On the night of the kidnapping, Sophie and Agatha got kidnapped, or rather, Sophie went entirely willingly and Agatha got dragged into it. Sophie expected to be accepted into The School of Good. Agatha is praying against hope that she will not be forced into the School of Evil.
It didn't exactly work out the way they planned.
Stunned, Sophie watched Agatha plummet into pink cotton-candy mist. “Wait—no—”
The bird swooped savagely towards the Towers of Evil, its jaws reaching up for new prey.
“No! I’m Good! It’s the wrong one!” Sophie screamed—
And without a beat, she was dropped into hellish darkness.
The lovely Sophie wound up in the School of Evil, a school that trains fairy-tale villains. She sticks out like a sore thumb among the hideous creatures (her fellow students).
Here was a mass of the miserable, with misshapen bodies, repulsive faces, and the cruelest expressions she’d ever seen, as if looking for something to hate. One by one their eyes fell on Sophie and they found what they were looking for. The petrified princess in glass slippers and golden curls.
The red rose among thorns.
Sophie knows what to do.
She ran for her life.
The hideous Agatha finds herself among a gaggle of pretty pretty princesses. An entire school of Sophies. She knows she doesn't belong. She knows what to do.
Agatha did the only thing she knew how to do when faced with expectations.
Up the blue Honor staircase, through sea-green halls, she ran.
Uh, no. Sadly, the school doesn't work right back. It's a magical school, y'all, and like it or not, Agatha and Sophie are there to stay. Or else. Children who fail disappear. They have to stay, they have to work at it if they are to stay alive.
Fairy tales are darker than they look, and surviving this school will take all of Sophie and Agatha's cunning. Will they manage to maintain their tenuous friendship?
The fight escalated to a ludicrous climax, with Sophie beating Agatha with a blue squash, Agatha sitting on Sophie’s head, and the class gleefully making bets as to who was who—
“Go rot in Gavaldon alone!” Sophie screamed.
“Better alone than with a phony!” Agatha shouted.
“Get out of my life!”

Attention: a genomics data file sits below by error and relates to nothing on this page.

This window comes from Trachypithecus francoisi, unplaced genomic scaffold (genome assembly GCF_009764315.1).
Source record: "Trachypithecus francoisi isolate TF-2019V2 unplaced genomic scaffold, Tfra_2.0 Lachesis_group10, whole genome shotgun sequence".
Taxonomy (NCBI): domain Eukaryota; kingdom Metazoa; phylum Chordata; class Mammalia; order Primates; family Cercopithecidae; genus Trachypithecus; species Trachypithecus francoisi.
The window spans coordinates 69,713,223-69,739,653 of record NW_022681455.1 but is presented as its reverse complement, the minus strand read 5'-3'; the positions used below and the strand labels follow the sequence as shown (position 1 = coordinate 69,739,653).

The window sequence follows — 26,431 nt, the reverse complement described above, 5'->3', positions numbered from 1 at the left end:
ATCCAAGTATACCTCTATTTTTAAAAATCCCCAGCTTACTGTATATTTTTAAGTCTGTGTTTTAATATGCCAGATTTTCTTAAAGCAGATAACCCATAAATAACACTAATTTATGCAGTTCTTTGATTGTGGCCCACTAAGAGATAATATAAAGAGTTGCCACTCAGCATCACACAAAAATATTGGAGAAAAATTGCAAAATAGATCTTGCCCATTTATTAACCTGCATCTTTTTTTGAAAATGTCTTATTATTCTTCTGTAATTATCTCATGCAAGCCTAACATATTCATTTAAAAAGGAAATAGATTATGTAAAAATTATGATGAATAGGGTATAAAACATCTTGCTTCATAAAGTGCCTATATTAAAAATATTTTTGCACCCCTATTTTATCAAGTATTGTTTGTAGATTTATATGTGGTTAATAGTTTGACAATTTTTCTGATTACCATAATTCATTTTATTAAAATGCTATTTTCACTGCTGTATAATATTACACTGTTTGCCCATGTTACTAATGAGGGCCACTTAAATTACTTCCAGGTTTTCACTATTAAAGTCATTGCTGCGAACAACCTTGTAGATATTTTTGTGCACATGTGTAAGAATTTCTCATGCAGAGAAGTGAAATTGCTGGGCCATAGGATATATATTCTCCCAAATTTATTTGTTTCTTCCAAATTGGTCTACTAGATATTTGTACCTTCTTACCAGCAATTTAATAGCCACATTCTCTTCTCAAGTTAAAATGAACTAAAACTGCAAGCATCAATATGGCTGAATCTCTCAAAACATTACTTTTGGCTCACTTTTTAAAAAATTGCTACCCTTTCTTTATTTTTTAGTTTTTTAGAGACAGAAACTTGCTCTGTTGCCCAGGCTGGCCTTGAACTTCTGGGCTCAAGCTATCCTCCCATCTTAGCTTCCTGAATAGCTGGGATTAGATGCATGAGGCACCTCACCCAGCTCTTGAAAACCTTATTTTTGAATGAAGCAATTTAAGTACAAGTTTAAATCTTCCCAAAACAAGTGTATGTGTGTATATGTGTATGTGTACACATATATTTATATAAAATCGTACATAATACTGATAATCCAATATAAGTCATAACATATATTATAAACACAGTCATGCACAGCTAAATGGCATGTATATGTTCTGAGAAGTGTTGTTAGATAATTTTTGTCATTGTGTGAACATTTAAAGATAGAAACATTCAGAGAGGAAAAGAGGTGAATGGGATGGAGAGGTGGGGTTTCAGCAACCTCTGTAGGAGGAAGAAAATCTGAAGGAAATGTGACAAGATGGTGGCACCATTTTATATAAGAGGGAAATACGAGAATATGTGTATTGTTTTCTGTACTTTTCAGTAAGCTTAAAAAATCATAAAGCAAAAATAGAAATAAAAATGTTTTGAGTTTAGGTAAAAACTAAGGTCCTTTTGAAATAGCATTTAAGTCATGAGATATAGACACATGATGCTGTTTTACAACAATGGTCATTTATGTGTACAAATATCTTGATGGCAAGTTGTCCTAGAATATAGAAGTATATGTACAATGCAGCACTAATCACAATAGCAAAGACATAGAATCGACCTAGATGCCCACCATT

“You came into mine!”
Will they be able to face the danger---the darkness within the school?
“But the boys train for war in class,” a girl moaned.
“We haven’t even learned to fight!” said another.
“Would you like to be a slave to villains?” Beatrix fired back. “Made to cook children and eat princess hearts and drink horse blood—”
“And wear black?” Reena cried.
“Then learn quickly,” Beatrix said.
Was it a mistake to put Sophie into the School of Evil and Agatha into the School of Good? Or will both Agatha and Sophie realize that they're where they should be, all along?
The Setting: “Well, in the School for Good, they teach boys and girls like me how to become heroes and princesses, how to rule kingdoms justly, how to find Happily Ever After,” Sophie said. “In the School for Evil, they teach you how to become wicked witches and humpbacked trolls, how to lay curses and cast evil spells.”
The setting in this book is just freaking adorable. Take all the tropes you ever know about fairy tales and squish it into a book. You might expect it to be bad? No! It's not! It's fan-fucking-tastic! We have hideously warty creatures, we have snouty, socially awkward, innately evil villains in the School of Evil. We have gloriously charming and handsome boys and girls in the School of Good (who are just so full of themselves).
Tedros was used to girls watching him. But when would he find one who saw more than his looks? Who saw more than King Arthur’s son? Who cared about his thoughts, his hopes, his fears? And yet here he was, pivoted purposely as he toweled so the girls could have a perfect view.